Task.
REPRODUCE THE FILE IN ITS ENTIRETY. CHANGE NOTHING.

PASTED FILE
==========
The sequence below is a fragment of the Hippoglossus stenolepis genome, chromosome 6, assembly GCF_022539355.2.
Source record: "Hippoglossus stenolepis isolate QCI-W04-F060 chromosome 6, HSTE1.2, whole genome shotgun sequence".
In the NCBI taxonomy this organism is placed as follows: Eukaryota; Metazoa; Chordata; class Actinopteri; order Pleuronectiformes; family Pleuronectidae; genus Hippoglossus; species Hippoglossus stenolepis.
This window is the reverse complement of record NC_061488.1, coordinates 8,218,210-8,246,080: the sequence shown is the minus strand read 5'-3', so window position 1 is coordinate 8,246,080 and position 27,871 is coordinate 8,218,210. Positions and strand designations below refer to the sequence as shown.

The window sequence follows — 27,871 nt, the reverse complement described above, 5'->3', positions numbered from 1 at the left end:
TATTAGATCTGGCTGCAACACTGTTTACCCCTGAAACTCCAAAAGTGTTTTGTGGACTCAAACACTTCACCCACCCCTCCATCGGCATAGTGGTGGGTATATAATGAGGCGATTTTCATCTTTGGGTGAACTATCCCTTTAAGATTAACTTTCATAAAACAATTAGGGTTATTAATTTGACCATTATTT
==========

The sequence below is a fragment of the Hippoglossus stenolepis genome, chromosome 6, assembly GCF_022539355.2.
Source record: "Hippoglossus stenolepis isolate QCI-W04-F060 chromosome 6, HSTE1.2, whole genome shotgun sequence".
In the NCBI taxonomy this organism is placed as follows: Eukaryota; Metazoa; Chordata; class Actinopteri; order Pleuronectiformes; family Pleuronectidae; genus Hippoglossus; species Hippoglossus stenolepis.
This window is the reverse complement of record NC_061488.1, coordinates 8,218,210-8,246,080: the sequence shown is the minus strand read 5'-3', so window position 1 is coordinate 8,246,080 and position 27,871 is coordinate 8,218,210. Positions and strand designations below refer to the sequence as shown.

The window sequence follows — 27,871 nt, the reverse complement described above, 5'->3', positions numbered from 1 at the left end:
TATTAGATCTGGCTGCAACACTGTTTACCCCTGAAACTCCAAAAGTGTTTTGTGGACTCAAACACTTCACCCACCCCTCCATCGGCATAGTGGTGGGTATATAATGAGGCGATTTTCATCTTTGGGTGAACTATCCCTTTAAGATTAACTTTCATAAAACAATTAGGGTTATTAATTTGACCATTATTT